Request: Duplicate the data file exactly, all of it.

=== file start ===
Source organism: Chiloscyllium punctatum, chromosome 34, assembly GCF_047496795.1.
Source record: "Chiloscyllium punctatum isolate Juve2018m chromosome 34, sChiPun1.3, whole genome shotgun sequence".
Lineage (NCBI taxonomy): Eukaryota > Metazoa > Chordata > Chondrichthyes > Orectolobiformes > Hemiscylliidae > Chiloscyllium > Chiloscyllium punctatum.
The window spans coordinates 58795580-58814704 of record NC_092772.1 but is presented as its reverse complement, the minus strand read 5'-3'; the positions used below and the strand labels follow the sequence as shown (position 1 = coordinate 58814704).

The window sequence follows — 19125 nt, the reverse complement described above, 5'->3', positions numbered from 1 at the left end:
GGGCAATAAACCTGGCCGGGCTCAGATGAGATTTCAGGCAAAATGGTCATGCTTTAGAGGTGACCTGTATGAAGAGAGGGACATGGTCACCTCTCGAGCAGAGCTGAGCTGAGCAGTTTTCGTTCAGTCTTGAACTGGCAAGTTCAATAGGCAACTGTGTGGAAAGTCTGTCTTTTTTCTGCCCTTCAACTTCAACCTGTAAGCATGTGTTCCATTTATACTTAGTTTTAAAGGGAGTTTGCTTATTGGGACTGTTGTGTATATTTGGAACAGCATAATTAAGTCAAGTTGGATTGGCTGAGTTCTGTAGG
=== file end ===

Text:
Source organism: Chiloscyllium punctatum, chromosome 34, assembly GCF_047496795.1.
Source record: "Chiloscyllium punctatum isolate Juve2018m chromosome 34, sChiPun1.3, whole genome shotgun sequence".
Lineage (NCBI taxonomy): Eukaryota > Metazoa > Chordata > Chondrichthyes > Orectolobiformes > Hemiscylliidae > Chiloscyllium > Chiloscyllium punctatum.
The window spans coordinates 58795580-58814704 of record NC_092772.1 but is presented as its reverse complement, the minus strand read 5'-3'; the positions used below and the strand labels follow the sequence as shown (position 1 = coordinate 58814704).

The window sequence follows — 19125 nt, the reverse complement described above, 5'->3', positions numbered from 1 at the left end:
GGGCAATAAACCTGGCCGGGCTCAGATGAGATTTCAGGCAAAATGGTCATGCTTTAGAGGTGACCTGTATGAAGAGAGGGACATGGTCACCTCTCGAGCAGAGCTGAGCTGAGCAGTTTTCGTTCAGTCTTGAACTGGCAAGTTCAATAGGCAACTGTGTGGAAAGTCTGTCTTTTTTCTGCCCTTCAACTTCAACCTGTAAGCATGTGTTCCATTTATACTTAGTTTTAAAGGGAGTTTGCTTATTGGGACTGTTGTGTATATTTGGAACAGCATAATTAAGTCAAGTTGGATTGGCTGAGTTCTGTAGG